Pump and heat exchanger combine in soft candy production
Pumping cooked syrup through a scraped surface heat exchanger in the production of soft candy demands a pumping solution that ensures a smooth product flow at all times.
When one of the world's leading confectionery manufacturers approached AxFlow for the provision of fluid handling solution for this application in its soft candy production plant in the Czech Republic, AxFlow's engineers came up with a design which combined a Waukesha Cherry Burrell Universal I Series pump pump with a Waukesha scraped surface heat exchanger (SSHE).
For applications where the fluids are of a viscous nature, scraped surface heat exchangers present a quick and efficient manner for transferring heat into and out of the fluid. For confectionary processing applications they also have the benefit of retaining the product structure. These heat exchangers use blades to continuously scrape the inside surface of the cooling chamber. This action protects highly viscous fluids from sticking to the cooling surface and from a full crystallisation of the product since it is exposed to the low temperature in a slow and controlled way. To provide the desired level of effectiveness, the product being handled needs to be pumped at a constant pressure to achieve a constant liquid flow.
AxFlow's Daniel Rukavicka takes up the story: "The customer had an idea of the production requirements and called upon the joint experience of AxFlow and WCB to design a fluid handling system dedicated to cooling sugar mass from +125ºC down to +70ºC, where the product viscosity was in the region of 145,000cPs. We also had to split the cooling procedure into two stages. In the second stage the liquid starts to form small crystals, which is necessary for the final product. However, on the other stage, if the liquid is cooled too quickly, or if it drops below the minimum temperature, the whole product is damaged by fast crystallisation and is useless for the final product."
In order to feed the SSHE with cooked syrup (a blend of sugar, glucose syrup, water and fat boiled starches) with a viscosity of 855cPs and density of 1.36kg/l at +125ºC, the pump needed to provide a flow rate of 900kg/h at a discharge pressure of 10-12 bar. The WCB Universal I specified for the duty offered the necessary differential pressure and was fitted with a double mechanical seal and jacketed front cover.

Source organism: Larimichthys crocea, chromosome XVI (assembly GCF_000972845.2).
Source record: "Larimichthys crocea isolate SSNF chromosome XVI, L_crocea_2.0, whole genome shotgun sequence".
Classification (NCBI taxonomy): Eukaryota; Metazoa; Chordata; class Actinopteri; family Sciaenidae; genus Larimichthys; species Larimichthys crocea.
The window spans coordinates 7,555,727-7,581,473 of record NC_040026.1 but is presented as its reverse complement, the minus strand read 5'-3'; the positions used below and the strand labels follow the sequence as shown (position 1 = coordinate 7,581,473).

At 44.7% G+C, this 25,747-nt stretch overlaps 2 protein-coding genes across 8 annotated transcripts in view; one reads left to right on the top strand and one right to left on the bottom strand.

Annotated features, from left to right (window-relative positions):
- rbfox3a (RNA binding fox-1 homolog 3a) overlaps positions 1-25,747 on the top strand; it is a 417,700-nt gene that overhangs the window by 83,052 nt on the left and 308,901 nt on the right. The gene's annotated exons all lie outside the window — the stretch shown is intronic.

The Waukesha Cherry-Burrell Universal series rotary piston pump has a well-established place within many sectors of food processing particularly where the pumped medium has a high viscosity or contains solids or particles. Using an operating principle known as the external circumferential piston (ECP), the arc-shaped rotary pistons travel in annular-shaped cylinders machined in the pump body. Because the rotors of the Universal Series ECP pump produce a scooping action, they do not squeeze and compact the medium being pumped. The ECP's long sealing path reduces slippage and produces a smooth product flow without destructive pulses or pressure peaks, and without the need for valves or complex parts.
The Waukesha Universal ECP pump combines a very gentle, pulse-free pumping action with the high suction capacity necessary for allowing the thick mix to be drawn into the pump without any separation of the ingredients. The low shear action of the pump guarantees that all ingredients arrive at the depositing line in pristine condition every time.
"Our customer has enjoyed good experience with this type of pump," reports Daniel Rukavicka, "having used one of the same size running on a similar application for over three years. Feed back from our customer has been positive, with the final product achieving good market success. Because the whole system was designed with a reserve capacity our customer is in a position where they can increase production volume if necessary."